Date: 23 Nov 2012
Bullies, Gangs, Drugs, and School: Understanding the Overlap and the Role of Ethnicity and Urbanicity
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Recent media attention has increased interest in behavioral, mental health, and academic correlates of involvement in bullying. Yet, there has not been much interest in investigating the co-occurrence of other health-risk behaviors, such as gang membership, weapon carrying, and substance use. The potential influence of contextual factors, such as youth ethnicity, urbanicity, and school characteristics, also has been overlooked in previous research. The current study examined different subtypes of involvement in bullying—as primarily a victim, as primarily a bully, as both a victim and bully, and no involvement—and the association with significant health-risk behaviors, including engaging in violence and substance use, as well as academic problems. The analyses use self-report data from 16,302 adolescents (50.3 % female, 62.2 % Caucasian, 37.8 % African American) enrolled in 52 high schools. A series of three-level HLM analyses revealed that bullies and bully/victims were generally at greatest of risk of being involved in violence, engaging in multiple types of substance use, and having academic problems. These findings extend prior research by emphasizing a potential link between involvement in bullying and multiple health-risk behaviors, particularly among urban and African American high school youth.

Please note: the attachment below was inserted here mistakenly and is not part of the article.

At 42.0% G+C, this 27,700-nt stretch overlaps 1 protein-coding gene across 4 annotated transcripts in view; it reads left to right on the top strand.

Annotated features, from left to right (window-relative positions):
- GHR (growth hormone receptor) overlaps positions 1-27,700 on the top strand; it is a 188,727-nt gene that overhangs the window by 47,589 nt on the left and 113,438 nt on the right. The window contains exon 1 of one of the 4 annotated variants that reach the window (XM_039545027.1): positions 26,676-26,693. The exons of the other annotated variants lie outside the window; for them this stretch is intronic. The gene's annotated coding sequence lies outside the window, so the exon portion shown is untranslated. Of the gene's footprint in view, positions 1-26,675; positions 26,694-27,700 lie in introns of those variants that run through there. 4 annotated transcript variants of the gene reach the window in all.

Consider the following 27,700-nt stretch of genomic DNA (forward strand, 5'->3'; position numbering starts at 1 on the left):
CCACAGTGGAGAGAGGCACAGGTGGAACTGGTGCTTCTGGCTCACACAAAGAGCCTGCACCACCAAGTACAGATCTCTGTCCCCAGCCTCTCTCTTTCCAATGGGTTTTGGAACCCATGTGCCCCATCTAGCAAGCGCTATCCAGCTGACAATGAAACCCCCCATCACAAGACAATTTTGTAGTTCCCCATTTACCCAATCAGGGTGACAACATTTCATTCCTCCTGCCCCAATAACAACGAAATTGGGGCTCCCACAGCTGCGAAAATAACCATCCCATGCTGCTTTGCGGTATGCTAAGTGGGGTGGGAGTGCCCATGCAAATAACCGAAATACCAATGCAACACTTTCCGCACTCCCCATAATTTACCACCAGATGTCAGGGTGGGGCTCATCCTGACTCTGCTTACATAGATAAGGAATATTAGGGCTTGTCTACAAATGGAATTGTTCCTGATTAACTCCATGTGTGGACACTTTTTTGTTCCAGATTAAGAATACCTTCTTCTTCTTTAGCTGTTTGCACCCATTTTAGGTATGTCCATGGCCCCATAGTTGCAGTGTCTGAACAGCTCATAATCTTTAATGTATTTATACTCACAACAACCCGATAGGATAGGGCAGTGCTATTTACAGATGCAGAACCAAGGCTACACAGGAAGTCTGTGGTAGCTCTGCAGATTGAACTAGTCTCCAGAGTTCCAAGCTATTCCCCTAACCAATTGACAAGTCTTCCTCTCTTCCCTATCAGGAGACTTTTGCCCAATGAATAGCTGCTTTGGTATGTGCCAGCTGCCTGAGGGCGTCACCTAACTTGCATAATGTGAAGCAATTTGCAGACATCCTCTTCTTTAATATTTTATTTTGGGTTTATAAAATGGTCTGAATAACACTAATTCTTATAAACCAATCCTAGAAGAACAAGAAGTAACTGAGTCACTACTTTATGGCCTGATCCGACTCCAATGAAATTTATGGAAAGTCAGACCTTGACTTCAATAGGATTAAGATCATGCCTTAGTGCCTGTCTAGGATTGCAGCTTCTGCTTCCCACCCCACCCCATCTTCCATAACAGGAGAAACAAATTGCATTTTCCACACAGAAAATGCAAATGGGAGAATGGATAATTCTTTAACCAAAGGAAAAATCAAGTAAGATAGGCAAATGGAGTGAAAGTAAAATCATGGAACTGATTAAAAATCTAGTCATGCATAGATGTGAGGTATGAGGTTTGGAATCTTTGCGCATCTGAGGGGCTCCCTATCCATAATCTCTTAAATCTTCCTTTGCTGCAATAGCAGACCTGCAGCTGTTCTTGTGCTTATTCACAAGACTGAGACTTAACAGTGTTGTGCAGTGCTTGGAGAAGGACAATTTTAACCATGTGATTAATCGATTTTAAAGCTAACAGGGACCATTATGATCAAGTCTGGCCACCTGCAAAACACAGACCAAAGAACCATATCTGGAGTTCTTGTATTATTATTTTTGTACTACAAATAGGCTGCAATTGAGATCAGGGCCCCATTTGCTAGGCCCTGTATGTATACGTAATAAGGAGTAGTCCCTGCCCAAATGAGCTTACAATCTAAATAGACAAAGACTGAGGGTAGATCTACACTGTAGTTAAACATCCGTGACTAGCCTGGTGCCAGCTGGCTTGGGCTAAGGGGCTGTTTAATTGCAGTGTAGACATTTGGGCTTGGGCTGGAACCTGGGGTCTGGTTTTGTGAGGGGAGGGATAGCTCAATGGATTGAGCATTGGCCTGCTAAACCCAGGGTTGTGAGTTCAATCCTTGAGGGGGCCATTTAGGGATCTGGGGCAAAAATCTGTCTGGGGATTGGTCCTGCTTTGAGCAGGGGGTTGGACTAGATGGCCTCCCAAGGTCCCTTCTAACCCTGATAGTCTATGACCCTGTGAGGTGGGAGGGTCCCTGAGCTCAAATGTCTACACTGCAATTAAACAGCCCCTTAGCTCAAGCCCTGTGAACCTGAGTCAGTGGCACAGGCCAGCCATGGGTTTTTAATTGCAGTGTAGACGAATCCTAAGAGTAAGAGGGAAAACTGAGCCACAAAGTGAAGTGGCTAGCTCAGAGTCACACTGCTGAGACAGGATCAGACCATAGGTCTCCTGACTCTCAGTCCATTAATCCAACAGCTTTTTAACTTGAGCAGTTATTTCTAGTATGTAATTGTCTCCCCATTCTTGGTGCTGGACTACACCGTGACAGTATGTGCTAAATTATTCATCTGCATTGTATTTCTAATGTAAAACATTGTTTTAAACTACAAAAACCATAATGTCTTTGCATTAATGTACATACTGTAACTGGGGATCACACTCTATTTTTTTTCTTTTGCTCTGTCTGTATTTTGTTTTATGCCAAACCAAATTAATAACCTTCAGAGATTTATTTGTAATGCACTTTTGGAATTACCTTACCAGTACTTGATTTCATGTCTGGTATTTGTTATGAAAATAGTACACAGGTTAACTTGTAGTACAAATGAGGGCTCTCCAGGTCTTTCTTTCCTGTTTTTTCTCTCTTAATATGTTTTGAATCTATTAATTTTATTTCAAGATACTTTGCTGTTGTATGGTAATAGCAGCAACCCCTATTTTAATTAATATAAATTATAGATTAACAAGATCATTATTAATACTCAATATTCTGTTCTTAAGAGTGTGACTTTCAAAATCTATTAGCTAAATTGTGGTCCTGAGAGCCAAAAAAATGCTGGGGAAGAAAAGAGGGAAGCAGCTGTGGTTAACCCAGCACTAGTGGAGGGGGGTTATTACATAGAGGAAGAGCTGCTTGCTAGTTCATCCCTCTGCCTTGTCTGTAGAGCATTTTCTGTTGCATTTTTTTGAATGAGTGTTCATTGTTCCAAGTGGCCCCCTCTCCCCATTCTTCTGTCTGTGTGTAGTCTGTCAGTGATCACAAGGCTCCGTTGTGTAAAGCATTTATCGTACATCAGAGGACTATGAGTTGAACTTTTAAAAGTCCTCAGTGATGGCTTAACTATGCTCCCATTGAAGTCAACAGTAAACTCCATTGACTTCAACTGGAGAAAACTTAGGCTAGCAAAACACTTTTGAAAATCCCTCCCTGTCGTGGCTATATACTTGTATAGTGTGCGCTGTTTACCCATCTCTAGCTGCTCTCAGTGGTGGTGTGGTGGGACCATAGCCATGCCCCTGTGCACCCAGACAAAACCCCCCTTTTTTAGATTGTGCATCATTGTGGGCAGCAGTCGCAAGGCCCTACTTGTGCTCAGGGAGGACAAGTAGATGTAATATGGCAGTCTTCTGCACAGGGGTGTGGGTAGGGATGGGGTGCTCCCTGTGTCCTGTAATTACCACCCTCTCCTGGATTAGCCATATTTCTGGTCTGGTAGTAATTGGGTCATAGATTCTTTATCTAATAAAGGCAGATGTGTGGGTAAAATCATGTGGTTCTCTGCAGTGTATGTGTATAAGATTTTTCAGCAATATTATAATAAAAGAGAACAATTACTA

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- Bullies, Gangs, Drugs, and School: Understanding the Overlap and the Role of Ethnicity and Urbanicity
Journal of Youth and Adolescence
Volume 42, Issue 2 , pp 220-234
- Cover Date
- Print ISSN
- Online ISSN
- Springer US
- Additional Links
- Substance use
- Weapon carrying
- Author Affiliations
- 1. Johns Hopkins Bloomberg School of Public Health, Johns Hopkins Center for the Prevention of Youth Violence, 624 N. Broadway, 839, Baltimore, MD, 21205, USA
- 2. Johns Hopkins School of Medicine, Baltimore, MD, USA